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Title: Intro: Cleanliness is Next to Godliness: Browser cookies
Source: LF
URL Source: [None]
Published: Feb 9, 2012
Author: buckeroo
Post Date: 2012-02-09 20:46:51 by buckeroo
Keywords: None
Views: 1938
Comments: 3

Intro: Cleanliness is Next to Godliness: Browser cookies

We often think of the above expression as a method of keeping “mind, body, soul, heart, word and deed” in a state of salvation (from a western cultural perspective) or a state of nirvana (from an eastern cultural perspective) in an effort to identify ourselves with a Creator or perhaps called a Supreme Being.

In all cases of the above expression, some computer users leave the cleanliness of a computer to pure “happenchance” or at best an archaic process of deleting a file or a cache memory which is not much more than having your dawg lick a plate after dinner and subsequently placing the plate back on the shelf for re-use as clean. File or cache deletion is an unwise practice through the use of most popular web browsers:

Cookie Monster: My browser has cookies? I did not know that.
Cookie Monster: Where can I find them? I want to eat them.
buckeroo: Ummm, maybe we should start with clearing your cache.
Cookie Monster: Ok, how do I do that?

The fundamental idea is that you don’t delete the cookies. Simple deletion is tantamount to leaving “breadcrumbs.” You eat the cookies. The problem with your local cache memory using the normal web browser and other applications “deletion functions” is all it performs in the deletion process is the deletion of the file pointers to memory (typically on the HDD) and then reassigns a new memory pointer (typically on the HDD) to a new position particularly in most versions of Windows OS. The caveat is: old data is still resident in memory for any exposure towards unintended eyes to where the earlier pointer was originally pointed towards.

The best or optimal method to ensure proper file deletion is through a third party application that overwrites the data with any number of user selected methods from simple to extremely complex. The third party application opens the file (cache) that you selected assuming the file is not already in use. That same application then over-writes the contents of the file with the user selected method (typically a pseudo-random code) and then deletes the file pointer thus losing the data in resident memory.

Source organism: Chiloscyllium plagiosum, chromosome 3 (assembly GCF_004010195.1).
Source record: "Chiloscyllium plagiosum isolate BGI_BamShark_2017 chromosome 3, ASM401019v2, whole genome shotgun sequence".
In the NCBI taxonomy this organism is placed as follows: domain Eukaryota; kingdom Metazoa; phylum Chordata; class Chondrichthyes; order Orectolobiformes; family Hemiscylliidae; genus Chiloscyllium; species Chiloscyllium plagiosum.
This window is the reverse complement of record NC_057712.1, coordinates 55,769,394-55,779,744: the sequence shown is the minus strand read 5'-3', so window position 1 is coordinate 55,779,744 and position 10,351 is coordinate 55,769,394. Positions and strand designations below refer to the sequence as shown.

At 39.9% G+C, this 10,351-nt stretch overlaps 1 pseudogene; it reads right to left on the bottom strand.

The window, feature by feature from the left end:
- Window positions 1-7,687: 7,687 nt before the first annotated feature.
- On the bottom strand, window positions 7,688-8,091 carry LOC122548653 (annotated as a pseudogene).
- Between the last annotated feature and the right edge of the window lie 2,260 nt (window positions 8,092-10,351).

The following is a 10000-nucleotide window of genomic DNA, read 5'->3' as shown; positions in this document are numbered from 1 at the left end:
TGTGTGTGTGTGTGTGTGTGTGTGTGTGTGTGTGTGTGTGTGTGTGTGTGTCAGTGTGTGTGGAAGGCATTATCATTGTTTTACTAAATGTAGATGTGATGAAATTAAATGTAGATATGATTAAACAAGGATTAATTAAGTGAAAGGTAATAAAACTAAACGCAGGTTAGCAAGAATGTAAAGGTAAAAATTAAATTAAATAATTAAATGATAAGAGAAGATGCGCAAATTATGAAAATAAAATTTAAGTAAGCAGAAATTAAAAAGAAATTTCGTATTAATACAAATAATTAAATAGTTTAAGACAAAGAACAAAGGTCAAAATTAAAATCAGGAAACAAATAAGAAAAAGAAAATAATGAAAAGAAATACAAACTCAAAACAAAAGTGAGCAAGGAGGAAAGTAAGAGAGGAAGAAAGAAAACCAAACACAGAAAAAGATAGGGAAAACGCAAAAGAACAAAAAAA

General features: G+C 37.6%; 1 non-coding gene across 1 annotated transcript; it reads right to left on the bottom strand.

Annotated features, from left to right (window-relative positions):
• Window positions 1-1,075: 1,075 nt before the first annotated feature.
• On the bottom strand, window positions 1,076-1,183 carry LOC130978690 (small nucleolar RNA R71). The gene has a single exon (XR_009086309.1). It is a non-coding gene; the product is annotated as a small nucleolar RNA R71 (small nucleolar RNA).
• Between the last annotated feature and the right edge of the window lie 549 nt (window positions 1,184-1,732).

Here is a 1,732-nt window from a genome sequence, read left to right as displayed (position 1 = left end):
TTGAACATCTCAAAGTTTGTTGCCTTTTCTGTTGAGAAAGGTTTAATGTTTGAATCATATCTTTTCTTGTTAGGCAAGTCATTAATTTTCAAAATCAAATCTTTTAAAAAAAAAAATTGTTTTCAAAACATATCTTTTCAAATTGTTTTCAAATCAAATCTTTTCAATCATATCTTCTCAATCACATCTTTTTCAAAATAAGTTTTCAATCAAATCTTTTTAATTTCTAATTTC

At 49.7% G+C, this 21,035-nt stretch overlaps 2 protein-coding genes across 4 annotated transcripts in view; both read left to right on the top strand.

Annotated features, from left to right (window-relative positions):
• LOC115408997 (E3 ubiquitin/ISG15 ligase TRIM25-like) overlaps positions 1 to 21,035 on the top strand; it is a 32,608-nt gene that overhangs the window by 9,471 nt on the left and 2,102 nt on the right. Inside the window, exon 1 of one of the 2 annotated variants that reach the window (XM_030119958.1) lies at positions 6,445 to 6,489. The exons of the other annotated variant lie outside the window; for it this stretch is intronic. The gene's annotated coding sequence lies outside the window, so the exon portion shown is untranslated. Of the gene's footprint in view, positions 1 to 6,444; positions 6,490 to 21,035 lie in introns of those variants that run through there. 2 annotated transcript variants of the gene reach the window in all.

Again, the only way to ensure that deleted files, as well as files that you encrypt with EFS or other encryption methods (I shall cover this in the next section of this series) that are safe from recovery is to use a secure delete application. Secure delete applications overwrite a selected file using techniques that have proven to make disk data unrecoverable, even using the most modern recovery technology that can read patterns in various forms of media that reveal weakly deleted files.

This is the introduction to a five part series that I plan for security reasons about your own physical and intellectual property. The series shall describe simple or easy & cost effective AND proven methods of keeping your Windows computer clean from intrusion, snooping and what I refer to leaving “breadcrumbs.” Here are the five parts:

  • Intro: Cleanliness is Next to Godliness: Browser cookies (this thread)

  • Part1: Cleanliness is Next to Godliness: Local machine(s) HDD security

  • Part2: Cleanliness is Next to Godliness: LAN security and HDD backups

  • Part3: Cleanliness is Next to Godliness: Internet ports and tests using established methods

  • Part4: Cleanliness is Next to Godliness: Obscuring your IPA and not leaving breadcrumbs on the Internet

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#1. To: NewsJunky, all (#0)

As I suggested on an earlier thread, here is the first part. I choose to different threads for varying topic matters as described. It should be fun and feel free to add your own expertise as you feel.

This series of presentations on LF is set of methods to help prevent you from being a "terrorist" based on the recent US NDAA.